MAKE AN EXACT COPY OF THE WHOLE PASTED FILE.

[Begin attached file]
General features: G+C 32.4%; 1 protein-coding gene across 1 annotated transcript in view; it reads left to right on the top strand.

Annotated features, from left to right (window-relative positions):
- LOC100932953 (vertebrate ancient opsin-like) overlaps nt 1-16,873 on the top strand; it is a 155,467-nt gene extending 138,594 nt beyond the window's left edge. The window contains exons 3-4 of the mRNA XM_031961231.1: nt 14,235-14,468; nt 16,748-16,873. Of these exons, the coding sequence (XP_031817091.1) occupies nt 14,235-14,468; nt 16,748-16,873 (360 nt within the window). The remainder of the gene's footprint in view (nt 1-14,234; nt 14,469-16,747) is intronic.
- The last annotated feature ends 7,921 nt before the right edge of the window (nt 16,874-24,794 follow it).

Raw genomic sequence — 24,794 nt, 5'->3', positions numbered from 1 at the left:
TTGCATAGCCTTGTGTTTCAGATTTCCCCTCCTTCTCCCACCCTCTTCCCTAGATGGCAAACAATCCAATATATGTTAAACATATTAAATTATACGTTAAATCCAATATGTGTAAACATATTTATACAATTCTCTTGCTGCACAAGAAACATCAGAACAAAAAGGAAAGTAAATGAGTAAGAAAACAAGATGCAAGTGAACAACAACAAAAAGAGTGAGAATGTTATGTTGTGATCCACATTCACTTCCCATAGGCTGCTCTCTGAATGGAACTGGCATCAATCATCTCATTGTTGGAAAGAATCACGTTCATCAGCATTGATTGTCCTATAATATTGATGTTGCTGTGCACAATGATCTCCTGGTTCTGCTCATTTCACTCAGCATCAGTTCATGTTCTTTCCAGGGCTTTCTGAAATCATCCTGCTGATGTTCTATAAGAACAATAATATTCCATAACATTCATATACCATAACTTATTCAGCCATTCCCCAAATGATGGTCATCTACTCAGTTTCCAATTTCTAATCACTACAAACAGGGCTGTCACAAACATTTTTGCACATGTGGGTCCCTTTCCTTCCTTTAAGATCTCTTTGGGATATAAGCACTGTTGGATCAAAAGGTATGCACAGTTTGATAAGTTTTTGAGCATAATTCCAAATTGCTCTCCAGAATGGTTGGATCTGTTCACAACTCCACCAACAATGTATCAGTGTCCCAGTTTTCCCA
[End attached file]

General features: G+C 32.4%; 1 protein-coding gene across 1 annotated transcript in view; it reads left to right on the top strand.

Annotated features, from left to right (window-relative positions):
- LOC100932953 (vertebrate ancient opsin-like) overlaps nt 1-16,873 on the top strand; it is a 155,467-nt gene extending 138,594 nt beyond the window's left edge. The window contains exons 3-4 of the mRNA XM_031961231.1: nt 14,235-14,468; nt 16,748-16,873. Of these exons, the coding sequence (XP_031817091.1) occupies nt 14,235-14,468; nt 16,748-16,873 (360 nt within the window). The remainder of the gene's footprint in view (nt 1-14,234; nt 14,469-16,747) is intronic.
- The last annotated feature ends 7,921 nt before the right edge of the window (nt 16,874-24,794 follow it).

Raw genomic sequence — 24,794 nt, 5'->3', positions numbered from 1 at the left:
TTGCATAGCCTTGTGTTTCAGATTTCCCCTCCTTCTCCCACCCTCTTCCCTAGATGGCAAACAATCCAATATATGTTAAACATATTAAATTATACGTTAAATCCAATATGTGTAAACATATTTATACAATTCTCTTGCTGCACAAGAAACATCAGAACAAAAAGGAAAGTAAATGAGTAAGAAAACAAGATGCAAGTGAACAACAACAAAAAGAGTGAGAATGTTATGTTGTGATCCACATTCACTTCCCATAGGCTGCTCTCTGAATGGAACTGGCATCAATCATCTCATTGTTGGAAAGAATCACGTTCATCAGCATTGATTGTCCTATAATATTGATGTTGCTGTGCACAATGATCTCCTGGTTCTGCTCATTTCACTCAGCATCAGTTCATGTTCTTTCCAGGGCTTTCTGAAATCATCCTGCTGATGTTCTATAAGAACAATAATATTCCATAACATTCATATACCATAACTTATTCAGCCATTCCCCAAATGATGGTCATCTACTCAGTTTCCAATTTCTAATCACTACAAACAGGGCTGTCACAAACATTTTTGCACATGTGGGTCCCTTTCCTTCCTTTAAGATCTCTTTGGGATATAAGCACTGTTGGATCAAAAGGTATGCACAGTTTGATAAGTTTTTGAGCATAATTCCAAATTGCTCTCCAGAATGGTTGGATCTGTTCACAACTCCACCAACAATGTATCAGTGTCCCAGTTTTCCCA